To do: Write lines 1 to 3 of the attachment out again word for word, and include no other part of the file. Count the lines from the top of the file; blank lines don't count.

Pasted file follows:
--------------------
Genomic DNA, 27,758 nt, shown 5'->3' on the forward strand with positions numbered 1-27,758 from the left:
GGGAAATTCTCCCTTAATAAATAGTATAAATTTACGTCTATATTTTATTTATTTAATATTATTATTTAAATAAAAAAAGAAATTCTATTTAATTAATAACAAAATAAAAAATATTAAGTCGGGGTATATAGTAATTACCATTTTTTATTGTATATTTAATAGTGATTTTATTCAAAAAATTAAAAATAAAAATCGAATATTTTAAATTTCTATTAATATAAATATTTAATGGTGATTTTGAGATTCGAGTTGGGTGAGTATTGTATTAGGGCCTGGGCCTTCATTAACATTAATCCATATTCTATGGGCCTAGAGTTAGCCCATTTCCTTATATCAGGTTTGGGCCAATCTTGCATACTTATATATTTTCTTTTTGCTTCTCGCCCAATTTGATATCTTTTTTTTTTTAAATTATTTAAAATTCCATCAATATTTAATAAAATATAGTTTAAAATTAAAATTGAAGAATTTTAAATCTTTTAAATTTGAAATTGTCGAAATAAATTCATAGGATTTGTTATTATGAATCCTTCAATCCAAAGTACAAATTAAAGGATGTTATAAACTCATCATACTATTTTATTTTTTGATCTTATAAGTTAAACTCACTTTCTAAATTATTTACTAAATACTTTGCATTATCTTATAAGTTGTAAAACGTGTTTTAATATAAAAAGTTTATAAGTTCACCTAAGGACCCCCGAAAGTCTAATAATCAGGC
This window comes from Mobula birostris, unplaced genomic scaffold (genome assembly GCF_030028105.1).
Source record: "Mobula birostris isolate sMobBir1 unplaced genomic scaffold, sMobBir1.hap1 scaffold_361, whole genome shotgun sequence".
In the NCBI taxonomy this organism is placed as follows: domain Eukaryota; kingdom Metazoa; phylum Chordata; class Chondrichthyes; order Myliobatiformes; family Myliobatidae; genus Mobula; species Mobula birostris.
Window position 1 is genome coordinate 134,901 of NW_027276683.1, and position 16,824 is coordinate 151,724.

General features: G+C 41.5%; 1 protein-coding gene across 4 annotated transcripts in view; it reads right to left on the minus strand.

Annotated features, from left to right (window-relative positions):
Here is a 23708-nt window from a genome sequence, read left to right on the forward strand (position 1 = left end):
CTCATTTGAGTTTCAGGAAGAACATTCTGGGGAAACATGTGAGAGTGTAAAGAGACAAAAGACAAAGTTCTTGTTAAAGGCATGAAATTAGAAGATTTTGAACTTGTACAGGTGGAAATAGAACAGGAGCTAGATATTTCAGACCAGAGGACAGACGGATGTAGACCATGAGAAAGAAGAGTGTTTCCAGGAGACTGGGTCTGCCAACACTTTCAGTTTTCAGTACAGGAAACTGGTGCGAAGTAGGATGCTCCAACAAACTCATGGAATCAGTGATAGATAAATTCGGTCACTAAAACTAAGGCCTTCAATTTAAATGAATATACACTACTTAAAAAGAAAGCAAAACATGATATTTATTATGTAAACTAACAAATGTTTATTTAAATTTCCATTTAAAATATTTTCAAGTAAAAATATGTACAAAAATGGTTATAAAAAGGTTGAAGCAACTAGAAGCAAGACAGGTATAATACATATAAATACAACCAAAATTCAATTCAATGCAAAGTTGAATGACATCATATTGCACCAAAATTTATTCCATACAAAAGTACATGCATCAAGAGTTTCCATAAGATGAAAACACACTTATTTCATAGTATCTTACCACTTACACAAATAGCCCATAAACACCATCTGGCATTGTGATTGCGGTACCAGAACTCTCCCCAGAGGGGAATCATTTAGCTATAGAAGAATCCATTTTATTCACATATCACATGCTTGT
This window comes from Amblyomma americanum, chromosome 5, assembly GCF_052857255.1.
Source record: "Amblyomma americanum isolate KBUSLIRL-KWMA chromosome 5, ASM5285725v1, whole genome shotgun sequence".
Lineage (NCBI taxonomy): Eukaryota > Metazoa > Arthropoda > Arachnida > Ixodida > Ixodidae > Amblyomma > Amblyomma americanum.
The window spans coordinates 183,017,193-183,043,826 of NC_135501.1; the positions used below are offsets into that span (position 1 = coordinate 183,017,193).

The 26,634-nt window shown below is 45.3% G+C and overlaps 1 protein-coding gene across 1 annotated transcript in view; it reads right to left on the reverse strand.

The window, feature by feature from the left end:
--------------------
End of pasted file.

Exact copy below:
Genomic DNA, 27,758 nt, shown 5'->3' on the forward strand with positions numbered 1-27,758 from the left:
GGGAAATTCTCCCTTAATAAATAGTATAAATTTACGTCTATATTTTATTTATTTAATATTATTATTTAAATAAAAAAAGAAATTCTATTTAATTAATAACAAAATAAAAAATATTAAGTCGGGGTATATAGTAATTACCATTTTTTATTGTATATTTAATAGTGATTTTATTCAAAAAATTAAAAATAAAAATCGAATATTTTAAATTTCTATTAATATAAATATTTAATGGTGATTTTGAGATTCGAGTTGGGTGAGTATTGTATTAGGGCCTGGGCCTTCATTAACATTAATCCATATTCTATGGGCCTAGAGTTAGCCCATTTCCTTATATCAGGTTTGGGCCAATCTTGCATACTTATATATTTTCTTTTTGCTTCTCGCCCAATTTGATATCTTTTTTTTTTTAAATTATTTAAAATTCCATCAATATTTAATAAAATATAGTTTAAAATTAAAATTGAAGAATTTTAAATCTTTTAAATTTGAAATTGTCGAAATAAATTCATAGGATTTGTTATTATGAATCCTTCAATCCAAAGTACAAATTAAAGGATGTTATAAACTCATCATACTATTTTATTTTTTGATCTTATAAGTTAAACTCACTTTCTAAATTATTTACTAAATACTTTGCATTATCTTATAAGTTGTAAAACGTGTTTTAATATAAAAAGTTTATAAGTTCACCTAAGGACCCCCGAAAGTCTAATAATCAGGC
This window comes from Mobula birostris, unplaced genomic scaffold (genome assembly GCF_030028105.1).